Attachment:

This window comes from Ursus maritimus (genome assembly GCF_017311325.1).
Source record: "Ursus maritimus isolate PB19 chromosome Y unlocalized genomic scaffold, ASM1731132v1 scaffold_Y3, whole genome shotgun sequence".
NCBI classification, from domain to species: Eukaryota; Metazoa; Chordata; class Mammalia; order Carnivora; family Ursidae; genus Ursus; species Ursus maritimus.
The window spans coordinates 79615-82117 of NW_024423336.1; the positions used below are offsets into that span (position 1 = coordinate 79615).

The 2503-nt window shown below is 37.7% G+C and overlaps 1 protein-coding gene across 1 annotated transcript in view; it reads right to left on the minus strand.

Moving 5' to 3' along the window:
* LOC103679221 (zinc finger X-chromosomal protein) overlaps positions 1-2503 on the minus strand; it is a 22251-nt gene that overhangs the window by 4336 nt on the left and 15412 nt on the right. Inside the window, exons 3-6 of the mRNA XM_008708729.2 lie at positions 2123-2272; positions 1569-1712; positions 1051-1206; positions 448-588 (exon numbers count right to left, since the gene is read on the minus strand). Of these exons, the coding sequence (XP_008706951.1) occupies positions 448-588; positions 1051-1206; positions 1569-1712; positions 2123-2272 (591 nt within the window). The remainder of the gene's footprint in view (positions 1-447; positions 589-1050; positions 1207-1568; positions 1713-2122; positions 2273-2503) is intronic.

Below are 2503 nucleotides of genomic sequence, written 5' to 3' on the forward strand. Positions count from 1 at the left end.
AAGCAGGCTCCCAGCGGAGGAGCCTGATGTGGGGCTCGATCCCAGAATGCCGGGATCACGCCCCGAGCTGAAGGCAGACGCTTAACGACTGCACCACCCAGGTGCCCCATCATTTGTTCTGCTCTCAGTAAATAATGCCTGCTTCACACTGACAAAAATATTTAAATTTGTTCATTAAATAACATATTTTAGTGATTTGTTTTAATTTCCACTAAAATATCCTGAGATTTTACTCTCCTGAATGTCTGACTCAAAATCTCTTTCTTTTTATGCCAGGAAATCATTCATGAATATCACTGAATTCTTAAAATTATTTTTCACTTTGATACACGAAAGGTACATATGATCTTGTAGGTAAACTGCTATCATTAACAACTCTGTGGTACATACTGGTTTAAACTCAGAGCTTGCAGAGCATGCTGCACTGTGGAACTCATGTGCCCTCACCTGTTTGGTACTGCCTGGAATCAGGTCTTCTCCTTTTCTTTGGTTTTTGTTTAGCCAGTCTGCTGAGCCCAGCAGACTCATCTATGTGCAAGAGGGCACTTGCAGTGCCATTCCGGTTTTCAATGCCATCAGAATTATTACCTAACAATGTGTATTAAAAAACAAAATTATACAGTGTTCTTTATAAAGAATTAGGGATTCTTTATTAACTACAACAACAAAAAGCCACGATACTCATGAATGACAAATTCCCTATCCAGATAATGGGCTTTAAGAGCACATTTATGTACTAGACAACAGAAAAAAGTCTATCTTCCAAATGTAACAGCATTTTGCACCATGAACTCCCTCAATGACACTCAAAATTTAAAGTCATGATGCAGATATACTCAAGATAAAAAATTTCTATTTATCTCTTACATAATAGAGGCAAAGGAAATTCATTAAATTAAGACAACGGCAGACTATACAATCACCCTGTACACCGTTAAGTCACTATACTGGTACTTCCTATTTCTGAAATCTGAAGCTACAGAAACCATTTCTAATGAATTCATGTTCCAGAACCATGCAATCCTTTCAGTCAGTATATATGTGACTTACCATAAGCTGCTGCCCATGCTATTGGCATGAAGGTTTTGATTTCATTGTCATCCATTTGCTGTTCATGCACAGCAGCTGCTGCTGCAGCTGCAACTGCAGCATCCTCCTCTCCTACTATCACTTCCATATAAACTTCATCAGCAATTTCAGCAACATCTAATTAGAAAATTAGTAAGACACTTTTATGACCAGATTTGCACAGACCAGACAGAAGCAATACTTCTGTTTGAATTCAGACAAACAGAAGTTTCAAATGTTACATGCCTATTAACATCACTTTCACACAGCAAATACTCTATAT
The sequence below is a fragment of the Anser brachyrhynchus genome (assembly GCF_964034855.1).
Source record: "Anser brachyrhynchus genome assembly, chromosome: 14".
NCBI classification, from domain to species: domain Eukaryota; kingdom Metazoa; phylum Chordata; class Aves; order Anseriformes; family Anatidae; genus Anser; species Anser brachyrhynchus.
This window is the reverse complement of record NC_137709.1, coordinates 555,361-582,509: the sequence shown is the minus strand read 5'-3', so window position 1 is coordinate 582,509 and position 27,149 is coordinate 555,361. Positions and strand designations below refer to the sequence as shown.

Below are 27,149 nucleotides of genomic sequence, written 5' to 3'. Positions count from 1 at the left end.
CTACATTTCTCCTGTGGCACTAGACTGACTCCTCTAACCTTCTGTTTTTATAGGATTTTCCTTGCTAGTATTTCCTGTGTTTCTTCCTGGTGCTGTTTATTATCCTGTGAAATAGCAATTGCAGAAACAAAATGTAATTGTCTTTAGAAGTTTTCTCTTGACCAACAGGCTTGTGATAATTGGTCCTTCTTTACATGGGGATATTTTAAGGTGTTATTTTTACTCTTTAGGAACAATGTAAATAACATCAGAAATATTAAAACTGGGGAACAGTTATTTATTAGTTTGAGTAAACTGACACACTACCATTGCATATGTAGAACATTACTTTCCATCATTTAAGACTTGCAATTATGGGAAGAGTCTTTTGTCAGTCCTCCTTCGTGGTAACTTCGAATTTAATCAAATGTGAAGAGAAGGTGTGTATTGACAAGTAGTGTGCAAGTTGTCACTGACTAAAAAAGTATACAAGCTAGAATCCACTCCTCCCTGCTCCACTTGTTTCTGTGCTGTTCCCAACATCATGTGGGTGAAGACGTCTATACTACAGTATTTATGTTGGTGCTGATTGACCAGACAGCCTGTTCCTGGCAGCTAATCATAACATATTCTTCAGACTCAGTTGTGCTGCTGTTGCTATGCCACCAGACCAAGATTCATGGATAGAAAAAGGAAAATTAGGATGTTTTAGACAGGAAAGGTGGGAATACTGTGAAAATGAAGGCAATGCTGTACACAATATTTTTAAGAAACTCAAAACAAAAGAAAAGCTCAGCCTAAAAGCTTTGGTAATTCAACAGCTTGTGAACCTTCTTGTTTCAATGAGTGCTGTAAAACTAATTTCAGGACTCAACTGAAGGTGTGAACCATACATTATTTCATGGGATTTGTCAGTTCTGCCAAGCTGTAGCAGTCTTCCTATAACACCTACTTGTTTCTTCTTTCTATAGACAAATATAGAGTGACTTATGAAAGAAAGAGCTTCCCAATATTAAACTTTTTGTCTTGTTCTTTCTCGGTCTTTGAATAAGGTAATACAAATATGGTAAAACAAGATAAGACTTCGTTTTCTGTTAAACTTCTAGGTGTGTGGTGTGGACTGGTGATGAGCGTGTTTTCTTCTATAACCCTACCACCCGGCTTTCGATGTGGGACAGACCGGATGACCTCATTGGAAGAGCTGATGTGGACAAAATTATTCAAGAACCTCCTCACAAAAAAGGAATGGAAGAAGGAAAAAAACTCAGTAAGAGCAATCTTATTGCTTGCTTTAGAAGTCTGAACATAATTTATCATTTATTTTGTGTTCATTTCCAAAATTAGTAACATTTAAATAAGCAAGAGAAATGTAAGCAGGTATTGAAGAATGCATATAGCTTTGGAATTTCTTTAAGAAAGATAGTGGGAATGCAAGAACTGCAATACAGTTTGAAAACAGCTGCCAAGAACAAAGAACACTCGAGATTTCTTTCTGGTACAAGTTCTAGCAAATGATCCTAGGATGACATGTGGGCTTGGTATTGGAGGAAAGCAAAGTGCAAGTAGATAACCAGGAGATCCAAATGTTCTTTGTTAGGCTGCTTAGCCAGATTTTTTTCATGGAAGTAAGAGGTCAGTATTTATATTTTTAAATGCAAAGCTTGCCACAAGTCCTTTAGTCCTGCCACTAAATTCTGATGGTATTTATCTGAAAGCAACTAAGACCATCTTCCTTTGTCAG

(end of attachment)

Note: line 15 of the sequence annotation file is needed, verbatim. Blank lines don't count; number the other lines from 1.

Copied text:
CTACATTTCTCCTGTGGCACTAGACTGACTCCTCTAACCTTCTGTTTTTATAGGATTTTCCTTGCTAGTATTTCCTGTGTTTCTTCCTGGTGCTGTTTATTATCCTGTGAAATAGCAATTGCAGAAACAAAATGTAATTGTCTTTAGAAGTTTTCTCTTGACCAACAGGCTTGTGATAATTGGTCCTTCTTTACATGGGGATATTTTAAGGTGTTATTTTTACTCTTTAGGAACAATGTAAATAACATCAGAAATATTAAAACTGGGGAACAGTTATTTATTAGTTTGAGTAAACTGACACACTACCATTGCATATGTAGAACATTACTTTCCATCATTTAAGACTTGCAATTATGGGAAGAGTCTTTTGTCAGTCCTCCTTCGTGGTAACTTCGAATTTAATCAAATGTGAAGAGAAGGTGTGTATTGACAAGTAGTGTGCAAGTTGTCACTGACTAAAAAAGTATACAAGCTAGAATCCACTCCTCCCTGCTCCACTTGTTTCTGTGCTGTTCCCAACATCATGTGGGTGAAGACGTCTATACTACAGTATTTATGTTGGTGCTGATTGACCAGACAGCCTGTTCCTGGCAGCTAATCATAACATATTCTTCAGACTCAGTTGTGCTGCTGTTGCTATGCCACCAGACCAAGATTCATGGATAGAAAAAGGAAAATTAGGATGTTTTAGACAGGAAAGGTGGGAATACTGTGAAAATGAAGGCAATGCTGTACACAATATTTTTAAGAAACTCAAAACAAAAGAAAAGCTCAGCCTAAAAGCTTTGGTAATTCAACAGCTTGTGAACCTTCTTGTTTCAATGAGTGCTGTAAAACTAATTTCAGGACTCAACTGAAGGTGTGAACCATACATTATTTCATGGGATTTGTCAGTTCTGCCAAGCTGTAGCAGTCTTCCTATAACACCTACTTGTTTCTTCTTTCTATAGACAAATATAGAGTGACTTATGAAAGAAAGAGCTTCCCAATATTAAACTTTTTGTCTTGTTCTTTCTCGGTCTTTGAATAAGGTAATACAAATATGGTAAAACAAGATAAGACTTCGTTTTCTGTTAAACTTCTAGGTGTGTGGTGTGGACTGGTGATGAGCGTGTTTTCTTCTATAACCCTACCACCCGGCTTTCGATGTGGGACAGACCGGATGACCTCATTGGAAGAGCTGATGTGGACAAAATTATTCAAGAACCTCCTCACAAAAAAGGAATGGAAGAAGGAAAAAAACTCAGTAAGAGCAATCTTATTGCTTGCTTTAGAAGTCTGAACATAATTTATCATTTATTTTGTGTTCATTTCCAAAATTAGTAACATTTAAATAAGCAAGAGAAATGTAAGCAGGTATTGAAGAATGCATATAGCTTTGGAATTTCTTTAAGAAAGATAGTGGGAATGCAAGAACTGCAATACAGTTTGAAAACAGCTGCCAAGAACAAAGAACACTCGAGATTTCTTTCTGGTACAAGTTCTAGCAAATGATCCTAGGATGACATGTGGGCTTGGTATTGGAGGAAAGCAAAGTGCAAGTAGATAACCAGGAGATCCAAATGTTCTTTGTTAGGCTGCTTAGCCAGATTTTTTTCATGGAAGTAAGAGGTCAGTATTTATATTTTTAAATGCAAAGCTTGCCACAAGTCCTTTAGTCCTGCCACTAAATTCTGATGGTATTTATCTGAAAGCAACTAAGACCATCTTCCTTTGTCAG